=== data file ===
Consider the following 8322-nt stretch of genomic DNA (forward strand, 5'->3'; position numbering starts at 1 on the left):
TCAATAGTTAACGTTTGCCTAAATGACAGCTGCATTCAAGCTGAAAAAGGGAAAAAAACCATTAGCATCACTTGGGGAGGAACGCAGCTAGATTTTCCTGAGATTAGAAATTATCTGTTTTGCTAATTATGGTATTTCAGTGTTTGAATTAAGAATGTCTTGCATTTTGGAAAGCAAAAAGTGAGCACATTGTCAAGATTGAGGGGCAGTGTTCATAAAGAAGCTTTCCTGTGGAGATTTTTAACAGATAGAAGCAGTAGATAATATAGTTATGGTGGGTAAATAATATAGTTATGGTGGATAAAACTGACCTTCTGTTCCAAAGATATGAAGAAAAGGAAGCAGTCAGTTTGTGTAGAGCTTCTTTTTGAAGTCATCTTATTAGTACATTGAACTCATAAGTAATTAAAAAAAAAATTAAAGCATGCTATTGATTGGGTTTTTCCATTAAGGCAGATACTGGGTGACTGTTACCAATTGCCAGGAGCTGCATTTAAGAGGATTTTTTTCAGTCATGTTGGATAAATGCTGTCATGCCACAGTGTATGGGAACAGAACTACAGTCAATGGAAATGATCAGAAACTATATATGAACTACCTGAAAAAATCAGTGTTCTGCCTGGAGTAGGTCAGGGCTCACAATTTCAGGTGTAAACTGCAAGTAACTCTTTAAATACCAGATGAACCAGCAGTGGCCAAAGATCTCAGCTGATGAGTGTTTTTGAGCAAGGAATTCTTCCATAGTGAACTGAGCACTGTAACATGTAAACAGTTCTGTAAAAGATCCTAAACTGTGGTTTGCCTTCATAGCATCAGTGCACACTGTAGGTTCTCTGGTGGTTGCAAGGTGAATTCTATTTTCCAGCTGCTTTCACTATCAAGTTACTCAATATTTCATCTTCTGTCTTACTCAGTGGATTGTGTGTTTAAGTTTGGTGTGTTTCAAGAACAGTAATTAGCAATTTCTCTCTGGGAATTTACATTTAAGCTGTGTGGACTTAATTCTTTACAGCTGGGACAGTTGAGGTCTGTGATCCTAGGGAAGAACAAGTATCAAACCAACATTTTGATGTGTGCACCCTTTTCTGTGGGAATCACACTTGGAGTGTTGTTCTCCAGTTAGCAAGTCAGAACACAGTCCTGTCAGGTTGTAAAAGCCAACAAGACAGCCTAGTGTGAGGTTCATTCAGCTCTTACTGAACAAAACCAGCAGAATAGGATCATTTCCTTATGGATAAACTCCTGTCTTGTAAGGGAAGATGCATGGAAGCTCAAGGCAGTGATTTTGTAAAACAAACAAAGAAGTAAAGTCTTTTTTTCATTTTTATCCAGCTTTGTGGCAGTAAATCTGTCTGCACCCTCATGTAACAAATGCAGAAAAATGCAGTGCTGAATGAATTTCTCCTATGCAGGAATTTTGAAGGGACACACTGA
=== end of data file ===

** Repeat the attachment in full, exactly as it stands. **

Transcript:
Consider the following 8322-nt stretch of genomic DNA (forward strand, 5'->3'; position numbering starts at 1 on the left):
TCAATAGTTAACGTTTGCCTAAATGACAGCTGCATTCAAGCTGAAAAAGGGAAAAAAACCATTAGCATCACTTGGGGAGGAACGCAGCTAGATTTTCCTGAGATTAGAAATTATCTGTTTTGCTAATTATGGTATTTCAGTGTTTGAATTAAGAATGTCTTGCATTTTGGAAAGCAAAAAGTGAGCACATTGTCAAGATTGAGGGGCAGTGTTCATAAAGAAGCTTTCCTGTGGAGATTTTTAACAGATAGAAGCAGTAGATAATATAGTTATGGTGGGTAAATAATATAGTTATGGTGGATAAAACTGACCTTCTGTTCCAAAGATATGAAGAAAAGGAAGCAGTCAGTTTGTGTAGAGCTTCTTTTTGAAGTCATCTTATTAGTACATTGAACTCATAAGTAATTAAAAAAAAAATTAAAGCATGCTATTGATTGGGTTTTTCCATTAAGGCAGATACTGGGTGACTGTTACCAATTGCCAGGAGCTGCATTTAAGAGGATTTTTTTCAGTCATGTTGGATAAATGCTGTCATGCCACAGTGTATGGGAACAGAACTACAGTCAATGGAAATGATCAGAAACTATATATGAACTACCTGAAAAAATCAGTGTTCTGCCTGGAGTAGGTCAGGGCTCACAATTTCAGGTGTAAACTGCAAGTAACTCTTTAAATACCAGATGAACCAGCAGTGGCCAAAGATCTCAGCTGATGAGTGTTTTTGAGCAAGGAATTCTTCCATAGTGAACTGAGCACTGTAACATGTAAACAGTTCTGTAAAAGATCCTAAACTGTGGTTTGCCTTCATAGCATCAGTGCACACTGTAGGTTCTCTGGTGGTTGCAAGGTGAATTCTATTTTCCAGCTGCTTTCACTATCAAGTTACTCAATATTTCATCTTCTGTCTTACTCAGTGGATTGTGTGTTTAAGTTTGGTGTGTTTCAAGAACAGTAATTAGCAATTTCTCTCTGGGAATTTACATTTAAGCTGTGTGGACTTAATTCTTTACAGCTGGGACAGTTGAGGTCTGTGATCCTAGGGAAGAACAAGTATCAAACCAACATTTTGATGTGTGCACCCTTTTCTGTGGGAATCACACTTGGAGTGTTGTTCTCCAGTTAGCAAGTCAGAACACAGTCCTGTCAGGTTGTAAAAGCCAACAAGACAGCCTAGTGTGAGGTTCATTCAGCTCTTACTGAACAAAACCAGCAGAATAGGATCATTTCCTTATGGATAAACTCCTGTCTTGTAAGGGAAGATGCATGGAAGCTCAAGGCAGTGATTTTGTAAAACAAACAAAGAAGTAAAGTCTTTTTTTCATTTTTATCCAGCTTTGTGGCAGTAAATCTGTCTGCACCCTCATGTAACAAATGCAGAAAAATGCAGTGCTGAATGAATTTCTCCTATGCAGGAATTTTGAAGGGACACACTGA